[00:02:05] Sarah Berry: Oh, I love that. There was no hesitation there whatsoever.
[00:02:09] JoAnn Manson: That one was easy.
[00:02:12] Jonathan Wolf: There we go. We're just like lulling you into false sense of security. No, not really. Next one. Do most women experience symptoms during menopause?
[00:02:21] JoAnn Manson: Yes.
[00:02:22] Jonathan Wolf: Should most women consider medication like HRT when going through menopause?
[00:02:28] JoAnn Manson: No.
[00:02:29] Jonathan Wolf: Very interesting. Is HRT safe for most people?
[00:02:34] JoAnn Manson: Yes. With some qualifications which we’ll get into.
[00:02:39] Jonathan Wolf: Brilliant. I was and I was gonna follow on. Is HRT safe for everyone?
[00:02:43] JoAnn Manson: No.
[00:02:45] Jonathan Wolf: Can HRT prevent menopause weight gain?
[00:02:50] JoAnn Manson: No.
[00:02:12] Jonathan Wolf: I have stopped having, period. This is a question from one of our listeners. I've stopped having periods but never had menopause symptoms. Should I consider taking HRT?
[00:03:00] JoAnn Manson: No.
[00:03:03] Jonathan Wolf: Wonderful. I think it's gonna be quite controversial, which is gonna be lots of fun. And finally, and you can have a whole sentence now, JoAnn, because we had this question from lots of people.
What's the biggest myth that you hear about HRT. So JoAnn, let's start right at the beginning. Just in simple terms, what's the menopause and the perimenopause? When does it happen? And I guess most importantly, what impact does it have on women's lives?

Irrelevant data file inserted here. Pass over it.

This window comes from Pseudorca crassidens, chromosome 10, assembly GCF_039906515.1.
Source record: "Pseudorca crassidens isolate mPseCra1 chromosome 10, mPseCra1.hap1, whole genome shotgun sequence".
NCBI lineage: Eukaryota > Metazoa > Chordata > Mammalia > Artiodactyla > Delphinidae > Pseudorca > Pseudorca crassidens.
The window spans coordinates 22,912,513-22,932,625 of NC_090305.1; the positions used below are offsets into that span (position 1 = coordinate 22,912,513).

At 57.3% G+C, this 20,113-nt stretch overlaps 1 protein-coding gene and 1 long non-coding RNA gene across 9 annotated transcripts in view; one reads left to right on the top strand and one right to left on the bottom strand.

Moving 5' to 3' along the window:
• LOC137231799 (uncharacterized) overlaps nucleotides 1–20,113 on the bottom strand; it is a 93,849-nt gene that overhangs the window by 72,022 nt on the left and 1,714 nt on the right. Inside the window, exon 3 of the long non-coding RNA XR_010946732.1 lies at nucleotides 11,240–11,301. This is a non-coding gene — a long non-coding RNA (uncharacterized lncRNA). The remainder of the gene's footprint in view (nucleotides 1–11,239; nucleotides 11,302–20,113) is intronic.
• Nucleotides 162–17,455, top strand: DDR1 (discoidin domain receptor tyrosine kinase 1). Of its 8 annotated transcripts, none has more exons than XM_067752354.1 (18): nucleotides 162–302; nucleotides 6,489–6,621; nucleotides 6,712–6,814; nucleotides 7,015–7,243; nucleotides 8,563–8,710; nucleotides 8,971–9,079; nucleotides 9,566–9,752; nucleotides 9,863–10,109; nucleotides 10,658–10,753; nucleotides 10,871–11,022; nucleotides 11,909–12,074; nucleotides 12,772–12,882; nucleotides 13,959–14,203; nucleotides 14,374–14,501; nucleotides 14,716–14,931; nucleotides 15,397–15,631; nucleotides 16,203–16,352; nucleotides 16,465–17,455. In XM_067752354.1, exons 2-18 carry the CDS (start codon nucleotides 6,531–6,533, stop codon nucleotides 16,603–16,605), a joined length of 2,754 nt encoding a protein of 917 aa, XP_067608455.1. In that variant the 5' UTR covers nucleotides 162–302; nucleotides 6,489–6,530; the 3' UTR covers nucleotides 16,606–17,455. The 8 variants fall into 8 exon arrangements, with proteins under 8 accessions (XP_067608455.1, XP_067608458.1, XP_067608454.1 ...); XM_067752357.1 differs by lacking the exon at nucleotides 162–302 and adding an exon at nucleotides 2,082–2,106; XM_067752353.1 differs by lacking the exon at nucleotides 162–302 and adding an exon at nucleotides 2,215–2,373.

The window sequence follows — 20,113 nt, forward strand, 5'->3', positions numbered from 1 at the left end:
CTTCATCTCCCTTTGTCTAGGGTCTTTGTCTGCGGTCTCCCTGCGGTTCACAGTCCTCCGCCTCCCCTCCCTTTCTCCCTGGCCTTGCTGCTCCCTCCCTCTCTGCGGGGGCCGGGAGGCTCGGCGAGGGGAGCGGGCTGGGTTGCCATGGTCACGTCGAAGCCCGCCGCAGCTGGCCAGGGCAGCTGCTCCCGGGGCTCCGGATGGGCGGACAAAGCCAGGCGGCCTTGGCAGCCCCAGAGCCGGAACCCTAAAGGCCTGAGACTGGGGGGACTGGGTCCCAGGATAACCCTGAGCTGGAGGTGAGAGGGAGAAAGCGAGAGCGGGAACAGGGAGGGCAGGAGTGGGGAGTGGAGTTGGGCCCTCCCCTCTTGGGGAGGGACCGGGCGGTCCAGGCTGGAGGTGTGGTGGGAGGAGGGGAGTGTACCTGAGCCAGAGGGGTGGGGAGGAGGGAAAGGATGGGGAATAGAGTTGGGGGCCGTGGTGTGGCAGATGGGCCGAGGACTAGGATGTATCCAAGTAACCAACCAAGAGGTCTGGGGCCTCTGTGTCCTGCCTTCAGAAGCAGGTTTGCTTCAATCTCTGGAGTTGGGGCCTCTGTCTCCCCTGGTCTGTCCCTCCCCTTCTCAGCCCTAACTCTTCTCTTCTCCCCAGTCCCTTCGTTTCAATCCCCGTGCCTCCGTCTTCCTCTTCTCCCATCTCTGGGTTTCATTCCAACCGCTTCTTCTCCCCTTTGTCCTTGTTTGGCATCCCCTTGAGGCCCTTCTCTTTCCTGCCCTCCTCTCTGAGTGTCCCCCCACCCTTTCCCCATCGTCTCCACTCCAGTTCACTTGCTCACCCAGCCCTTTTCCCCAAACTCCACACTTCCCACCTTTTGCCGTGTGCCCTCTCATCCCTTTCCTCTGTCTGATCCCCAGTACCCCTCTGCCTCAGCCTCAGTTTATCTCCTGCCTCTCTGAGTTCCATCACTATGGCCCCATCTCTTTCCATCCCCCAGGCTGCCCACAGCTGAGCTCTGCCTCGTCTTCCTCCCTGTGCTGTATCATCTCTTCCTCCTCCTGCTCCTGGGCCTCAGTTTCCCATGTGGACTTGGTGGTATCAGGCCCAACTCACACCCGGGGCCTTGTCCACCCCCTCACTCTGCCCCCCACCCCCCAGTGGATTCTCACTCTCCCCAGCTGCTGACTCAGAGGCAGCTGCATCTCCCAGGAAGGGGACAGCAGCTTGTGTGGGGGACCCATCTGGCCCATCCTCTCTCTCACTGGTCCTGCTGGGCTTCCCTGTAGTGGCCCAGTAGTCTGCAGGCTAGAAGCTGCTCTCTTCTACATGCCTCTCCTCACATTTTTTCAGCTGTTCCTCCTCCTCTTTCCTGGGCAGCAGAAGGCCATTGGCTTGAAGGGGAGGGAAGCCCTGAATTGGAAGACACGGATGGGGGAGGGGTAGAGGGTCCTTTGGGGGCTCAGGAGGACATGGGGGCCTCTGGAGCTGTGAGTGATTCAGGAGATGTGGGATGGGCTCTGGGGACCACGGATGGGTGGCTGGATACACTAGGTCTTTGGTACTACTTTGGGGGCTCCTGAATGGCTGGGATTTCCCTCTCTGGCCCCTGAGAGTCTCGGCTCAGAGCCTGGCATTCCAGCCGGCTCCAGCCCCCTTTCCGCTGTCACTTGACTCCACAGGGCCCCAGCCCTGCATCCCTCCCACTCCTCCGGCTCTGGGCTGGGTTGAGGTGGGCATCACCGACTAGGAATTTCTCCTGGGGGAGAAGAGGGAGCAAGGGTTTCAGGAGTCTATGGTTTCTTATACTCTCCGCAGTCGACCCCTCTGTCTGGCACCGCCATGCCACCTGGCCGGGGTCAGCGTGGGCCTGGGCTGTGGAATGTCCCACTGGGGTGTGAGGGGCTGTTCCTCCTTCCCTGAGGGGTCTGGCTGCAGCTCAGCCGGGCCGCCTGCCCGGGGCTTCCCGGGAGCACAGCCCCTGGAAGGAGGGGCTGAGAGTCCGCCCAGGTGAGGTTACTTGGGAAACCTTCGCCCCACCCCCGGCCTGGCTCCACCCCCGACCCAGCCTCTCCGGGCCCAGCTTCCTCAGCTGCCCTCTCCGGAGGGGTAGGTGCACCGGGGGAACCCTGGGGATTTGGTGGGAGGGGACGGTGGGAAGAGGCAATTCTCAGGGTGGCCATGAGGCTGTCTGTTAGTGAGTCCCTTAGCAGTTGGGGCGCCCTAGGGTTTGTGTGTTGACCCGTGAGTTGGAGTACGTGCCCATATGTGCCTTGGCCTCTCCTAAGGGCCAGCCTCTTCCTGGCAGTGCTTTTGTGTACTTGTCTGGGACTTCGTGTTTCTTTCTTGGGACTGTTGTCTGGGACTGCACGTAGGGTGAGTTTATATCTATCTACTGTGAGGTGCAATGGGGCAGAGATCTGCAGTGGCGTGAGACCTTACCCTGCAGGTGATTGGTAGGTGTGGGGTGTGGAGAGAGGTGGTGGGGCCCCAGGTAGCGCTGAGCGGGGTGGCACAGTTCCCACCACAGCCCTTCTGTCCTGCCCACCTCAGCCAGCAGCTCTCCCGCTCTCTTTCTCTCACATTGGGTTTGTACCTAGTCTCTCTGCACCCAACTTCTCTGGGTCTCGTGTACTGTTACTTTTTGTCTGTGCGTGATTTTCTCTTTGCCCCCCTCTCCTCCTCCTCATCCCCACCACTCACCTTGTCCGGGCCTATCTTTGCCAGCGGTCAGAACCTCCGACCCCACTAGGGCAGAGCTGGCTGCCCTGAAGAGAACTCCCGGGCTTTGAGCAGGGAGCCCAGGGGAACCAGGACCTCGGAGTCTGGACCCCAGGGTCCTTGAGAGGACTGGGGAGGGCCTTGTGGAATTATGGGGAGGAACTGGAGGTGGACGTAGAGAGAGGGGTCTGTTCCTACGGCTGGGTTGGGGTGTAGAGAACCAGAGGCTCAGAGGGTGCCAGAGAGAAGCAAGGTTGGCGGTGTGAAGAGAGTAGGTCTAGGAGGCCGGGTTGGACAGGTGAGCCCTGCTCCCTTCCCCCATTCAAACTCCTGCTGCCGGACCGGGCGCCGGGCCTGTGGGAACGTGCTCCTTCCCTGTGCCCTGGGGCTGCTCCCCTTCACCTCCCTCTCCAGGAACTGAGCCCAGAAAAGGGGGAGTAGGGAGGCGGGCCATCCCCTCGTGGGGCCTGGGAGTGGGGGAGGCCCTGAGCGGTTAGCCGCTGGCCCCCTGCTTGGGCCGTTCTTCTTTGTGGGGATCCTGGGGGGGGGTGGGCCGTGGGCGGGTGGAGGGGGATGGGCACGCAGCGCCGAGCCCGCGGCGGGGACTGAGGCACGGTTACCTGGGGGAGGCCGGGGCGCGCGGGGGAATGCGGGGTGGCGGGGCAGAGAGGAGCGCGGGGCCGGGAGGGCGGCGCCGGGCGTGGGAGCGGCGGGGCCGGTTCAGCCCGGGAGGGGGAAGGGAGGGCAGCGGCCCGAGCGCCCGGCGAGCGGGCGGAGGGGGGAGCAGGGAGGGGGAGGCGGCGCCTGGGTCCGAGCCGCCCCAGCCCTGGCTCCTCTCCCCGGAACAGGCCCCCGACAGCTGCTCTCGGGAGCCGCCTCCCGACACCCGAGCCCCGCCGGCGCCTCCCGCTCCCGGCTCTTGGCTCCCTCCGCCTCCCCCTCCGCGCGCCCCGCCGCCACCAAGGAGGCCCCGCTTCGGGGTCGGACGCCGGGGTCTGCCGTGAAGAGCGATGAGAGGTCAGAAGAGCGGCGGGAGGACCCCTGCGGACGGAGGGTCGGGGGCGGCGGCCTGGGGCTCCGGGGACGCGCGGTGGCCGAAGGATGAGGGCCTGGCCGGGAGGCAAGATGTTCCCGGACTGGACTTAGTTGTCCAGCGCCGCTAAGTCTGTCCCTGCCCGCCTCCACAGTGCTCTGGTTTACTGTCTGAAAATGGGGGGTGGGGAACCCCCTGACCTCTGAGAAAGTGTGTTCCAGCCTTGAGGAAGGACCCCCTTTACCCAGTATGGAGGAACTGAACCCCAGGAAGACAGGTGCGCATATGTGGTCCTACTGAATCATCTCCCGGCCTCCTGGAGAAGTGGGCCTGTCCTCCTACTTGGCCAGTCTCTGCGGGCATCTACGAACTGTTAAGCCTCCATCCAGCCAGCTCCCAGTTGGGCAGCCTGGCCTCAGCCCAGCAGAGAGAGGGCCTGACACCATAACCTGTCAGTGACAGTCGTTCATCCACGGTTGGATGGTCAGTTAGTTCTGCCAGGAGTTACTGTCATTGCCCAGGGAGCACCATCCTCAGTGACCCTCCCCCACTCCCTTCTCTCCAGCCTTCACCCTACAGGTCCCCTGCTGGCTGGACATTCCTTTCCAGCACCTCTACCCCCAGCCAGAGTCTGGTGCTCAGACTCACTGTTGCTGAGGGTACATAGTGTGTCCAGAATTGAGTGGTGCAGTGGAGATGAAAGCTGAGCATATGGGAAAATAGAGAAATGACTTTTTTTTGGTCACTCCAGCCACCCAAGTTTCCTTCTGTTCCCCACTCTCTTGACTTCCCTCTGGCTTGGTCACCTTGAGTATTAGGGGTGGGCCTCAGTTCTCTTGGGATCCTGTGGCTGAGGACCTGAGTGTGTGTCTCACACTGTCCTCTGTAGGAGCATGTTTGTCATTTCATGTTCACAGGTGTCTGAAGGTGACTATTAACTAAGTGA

[00:03:41] JoAnn Manson: So the menopause means the end of menstrual periods. It's usually defined as 12 months. Without menstrual periods because of the loss of the ovaries functioning and production of estrogen reduction in estrogen levels, and the follicles and the ovaries are no longer functioning, so you stop having.
Menstrual cycles. This usually begins average ages 51. The perimenopause is defined as the time period when menstrual periods become irregular. This is often several years. Five years, six years, even longer before the final menstrual period. And some women will begin to have hot flashes, night sweats, beginning during that perimenopausal period.
The perimenopause ends one year after the final menstrual period, it ends at the time of menopause, meaning one year after the final menstrual period. This is a very impactful event in a woman's life. The transition from the premenopausal years to the perimenopause and the menopause postmenopause because about 75% of women will have some symptoms, but only about 20% will have bothersome hot flashes, night sweats, disrupted sleep, impaired quality of life, or symptoms that are really affecting day-to-day activities.
[00:05:22] Jonathan Wolf: And JoAnn, one of the things I'm really struck about is this shift in talking about the menopause. So I think about, you know, my mother going through this and she didn't say a word about it, and it was definitely one of these things that was sort of completely taboo. You know, certainly as a man it was completely taboo.